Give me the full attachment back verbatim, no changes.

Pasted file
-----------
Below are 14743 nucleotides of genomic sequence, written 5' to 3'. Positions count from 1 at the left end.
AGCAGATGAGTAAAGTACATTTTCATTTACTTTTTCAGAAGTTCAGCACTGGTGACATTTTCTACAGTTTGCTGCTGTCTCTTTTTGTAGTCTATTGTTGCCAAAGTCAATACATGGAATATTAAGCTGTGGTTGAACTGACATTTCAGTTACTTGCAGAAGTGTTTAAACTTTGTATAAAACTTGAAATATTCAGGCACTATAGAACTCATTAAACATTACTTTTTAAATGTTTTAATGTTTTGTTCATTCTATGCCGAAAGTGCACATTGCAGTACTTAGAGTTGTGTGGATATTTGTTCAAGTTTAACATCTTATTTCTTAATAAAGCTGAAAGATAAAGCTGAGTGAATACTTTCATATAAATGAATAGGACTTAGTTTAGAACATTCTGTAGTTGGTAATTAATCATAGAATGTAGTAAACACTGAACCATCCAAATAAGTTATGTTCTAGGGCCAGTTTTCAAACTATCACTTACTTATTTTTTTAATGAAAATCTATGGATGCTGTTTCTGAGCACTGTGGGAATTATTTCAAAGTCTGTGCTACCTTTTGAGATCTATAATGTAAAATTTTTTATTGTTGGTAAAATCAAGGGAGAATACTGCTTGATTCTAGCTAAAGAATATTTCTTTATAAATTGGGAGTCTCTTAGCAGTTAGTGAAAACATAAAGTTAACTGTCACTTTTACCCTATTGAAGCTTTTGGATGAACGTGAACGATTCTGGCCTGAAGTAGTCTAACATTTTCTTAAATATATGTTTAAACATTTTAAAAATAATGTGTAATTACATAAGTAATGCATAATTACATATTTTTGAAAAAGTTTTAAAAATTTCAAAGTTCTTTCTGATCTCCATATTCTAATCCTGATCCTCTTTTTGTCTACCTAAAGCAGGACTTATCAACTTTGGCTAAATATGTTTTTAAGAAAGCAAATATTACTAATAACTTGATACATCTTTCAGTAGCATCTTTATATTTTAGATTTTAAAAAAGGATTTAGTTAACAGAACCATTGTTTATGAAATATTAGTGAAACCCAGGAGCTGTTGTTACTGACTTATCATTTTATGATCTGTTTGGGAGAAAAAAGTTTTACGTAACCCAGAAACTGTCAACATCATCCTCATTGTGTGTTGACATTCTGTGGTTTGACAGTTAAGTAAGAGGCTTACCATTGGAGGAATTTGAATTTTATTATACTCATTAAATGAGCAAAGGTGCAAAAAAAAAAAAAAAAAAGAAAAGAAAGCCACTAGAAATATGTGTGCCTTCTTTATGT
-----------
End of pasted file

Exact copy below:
Below are 14743 nucleotides of genomic sequence, written 5' to 3'. Positions count from 1 at the left end.
AGCAGATGAGTAAAGTACATTTTCATTTACTTTTTCAGAAGTTCAGCACTGGTGACATTTTCTACAGTTTGCTGCTGTCTCTTTTTGTAGTCTATTGTTGCCAAAGTCAATACATGGAATATTAAGCTGTGGTTGAACTGACATTTCAGTTACTTGCAGAAGTGTTTAAACTTTGTATAAAACTTGAAATATTCAGGCACTATAGAACTCATTAAACATTACTTTTTAAATGTTTTAATGTTTTGTTCATTCTATGCCGAAAGTGCACATTGCAGTACTTAGAGTTGTGTGGATATTTGTTCAAGTTTAACATCTTATTTCTTAATAAAGCTGAAAGATAAAGCTGAGTGAATACTTTCATATAAATGAATAGGACTTAGTTTAGAACATTCTGTAGTTGGTAATTAATCATAGAATGTAGTAAACACTGAACCATCCAAATAAGTTATGTTCTAGGGCCAGTTTTCAAACTATCACTTACTTATTTTTTTAATGAAAATCTATGGATGCTGTTTCTGAGCACTGTGGGAATTATTTCAAAGTCTGTGCTACCTTTTGAGATCTATAATGTAAAATTTTTTATTGTTGGTAAAATCAAGGGAGAATACTGCTTGATTCTAGCTAAAGAATATTTCTTTATAAATTGGGAGTCTCTTAGCAGTTAGTGAAAACATAAAGTTAACTGTCACTTTTACCCTATTGAAGCTTTTGGATGAACGTGAACGATTCTGGCCTGAAGTAGTCTAACATTTTCTTAAATATATGTTTAAACATTTTAAAAATAATGTGTAATTACATAAGTAATGCATAATTACATATTTTTGAAAAAGTTTTAAAAATTTCAAAGTTCTTTCTGATCTCCATATTCTAATCCTGATCCTCTTTTTGTCTACCTAAAGCAGGACTTATCAACTTTGGCTAAATATGTTTTTAAGAAAGCAAATATTACTAATAACTTGATACATCTTTCAGTAGCATCTTTATATTTTAGATTTTAAAAAAGGATTTAGTTAACAGAACCATTGTTTATGAAATATTAGTGAAACCCAGGAGCTGTTGTTACTGACTTATCATTTTATGATCTGTTTGGGAGAAAAAAGTTTTACGTAACCCAGAAACTGTCAACATCATCCTCATTGTGTGTTGACATTCTGTGGTTTGACAGTTAAGTAAGAGGCTTACCATTGGAGGAATTTGAATTTTATTATACTCATTAAATGAGCAAAGGTGCAAAAAAAAAAAAAAAAAAGAAAAGAAAGCCACTAGAAATATGTGTGCCTTCTTTATGT